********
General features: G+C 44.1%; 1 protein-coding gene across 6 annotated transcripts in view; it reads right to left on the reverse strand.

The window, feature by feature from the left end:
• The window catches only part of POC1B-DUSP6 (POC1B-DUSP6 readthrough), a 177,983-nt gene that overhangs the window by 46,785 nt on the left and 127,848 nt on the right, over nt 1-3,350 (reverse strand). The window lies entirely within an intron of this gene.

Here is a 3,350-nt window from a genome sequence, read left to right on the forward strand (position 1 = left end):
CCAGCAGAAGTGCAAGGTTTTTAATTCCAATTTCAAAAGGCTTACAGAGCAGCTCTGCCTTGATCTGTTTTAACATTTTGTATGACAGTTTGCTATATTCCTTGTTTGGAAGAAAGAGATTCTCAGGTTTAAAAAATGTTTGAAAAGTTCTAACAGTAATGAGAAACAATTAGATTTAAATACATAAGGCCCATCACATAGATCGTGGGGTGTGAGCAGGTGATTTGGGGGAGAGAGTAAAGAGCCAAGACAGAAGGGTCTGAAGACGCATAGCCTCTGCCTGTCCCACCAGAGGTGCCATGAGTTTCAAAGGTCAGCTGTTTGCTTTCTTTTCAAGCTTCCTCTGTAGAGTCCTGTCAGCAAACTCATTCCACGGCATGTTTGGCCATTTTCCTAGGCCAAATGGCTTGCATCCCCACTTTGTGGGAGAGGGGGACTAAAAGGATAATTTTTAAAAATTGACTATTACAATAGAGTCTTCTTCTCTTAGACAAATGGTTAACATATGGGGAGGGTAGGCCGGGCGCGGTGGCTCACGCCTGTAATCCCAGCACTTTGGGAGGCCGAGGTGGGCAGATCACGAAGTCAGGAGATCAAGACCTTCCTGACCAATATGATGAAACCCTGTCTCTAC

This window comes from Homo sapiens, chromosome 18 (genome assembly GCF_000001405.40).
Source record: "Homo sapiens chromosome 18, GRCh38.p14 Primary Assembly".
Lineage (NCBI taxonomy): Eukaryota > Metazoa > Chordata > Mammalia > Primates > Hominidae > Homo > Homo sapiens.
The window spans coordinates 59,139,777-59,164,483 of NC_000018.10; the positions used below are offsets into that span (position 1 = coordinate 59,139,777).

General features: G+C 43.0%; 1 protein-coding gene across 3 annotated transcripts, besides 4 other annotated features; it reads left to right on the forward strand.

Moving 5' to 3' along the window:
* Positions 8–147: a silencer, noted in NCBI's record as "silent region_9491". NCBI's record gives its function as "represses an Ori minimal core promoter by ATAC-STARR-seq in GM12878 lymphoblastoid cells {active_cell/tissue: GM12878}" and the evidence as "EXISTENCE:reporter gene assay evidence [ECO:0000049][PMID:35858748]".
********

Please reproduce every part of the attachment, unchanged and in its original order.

General features: G+C 44.1%; 1 protein-coding gene across 6 annotated transcripts in view; it reads right to left on the reverse strand.

The window, feature by feature from the left end:
• The window catches only part of POC1B-DUSP6 (POC1B-DUSP6 readthrough), a 177,983-nt gene that overhangs the window by 46,785 nt on the left and 127,848 nt on the right, over nt 1-3,350 (reverse strand). The window lies entirely within an intron of this gene.

Here is a 3,350-nt window from a genome sequence, read left to right on the forward strand (position 1 = left end):
CCAGCAGAAGTGCAAGGTTTTTAATTCCAATTTCAAAAGGCTTACAGAGCAGCTCTGCCTTGATCTGTTTTAACATTTTGTATGACAGTTTGCTATATTCCTTGTTTGGAAGAAAGAGATTCTCAGGTTTAAAAAATGTTTGAAAAGTTCTAACAGTAATGAGAAACAATTAGATTTAAATACATAAGGCCCATCACATAGATCGTGGGGTGTGAGCAGGTGATTTGGGGGAGAGAGTAAAGAGCCAAGACAGAAGGGTCTGAAGACGCATAGCCTCTGCCTGTCCCACCAGAGGTGCCATGAGTTTCAAAGGTCAGCTGTTTGCTTTCTTTTCAAGCTTCCTCTGTAGAGTCCTGTCAGCAAACTCATTCCACGGCATGTTTGGCCATTTTCCTAGGCCAAATGGCTTGCATCCCCACTTTGTGGGAGAGGGGGACTAAAAGGATAATTTTTAAAAATTGACTATTACAATAGAGTCTTCTTCTCTTAGACAAATGGTTAACATATGGGGAGGGTAGGCCGGGCGCGGTGGCTCACGCCTGTAATCCCAGCACTTTGGGAGGCCGAGGTGGGCAGATCACGAAGTCAGGAGATCAAGACCTTCCTGACCAATATGATGAAACCCTGTCTCTAC

This window comes from Homo sapiens, chromosome 18 (genome assembly GCF_000001405.40).
Source record: "Homo sapiens chromosome 18, GRCh38.p14 Primary Assembly".
Lineage (NCBI taxonomy): Eukaryota > Metazoa > Chordata > Mammalia > Primates > Hominidae > Homo > Homo sapiens.
The window spans coordinates 59,139,777-59,164,483 of NC_000018.10; the positions used below are offsets into that span (position 1 = coordinate 59,139,777).

General features: G+C 43.0%; 1 protein-coding gene across 3 annotated transcripts, besides 4 other annotated features; it reads left to right on the forward strand.

Moving 5' to 3' along the window:
* Positions 8–147: a silencer, noted in NCBI's record as "silent region_9491". NCBI's record gives its function as "represses an Ori minimal core promoter by ATAC-STARR-seq in GM12878 lymphoblastoid cells {active_cell/tissue: GM12878}" and the evidence as "EXISTENCE:reporter gene assay evidence [ECO:0000049][PMID:35858748]".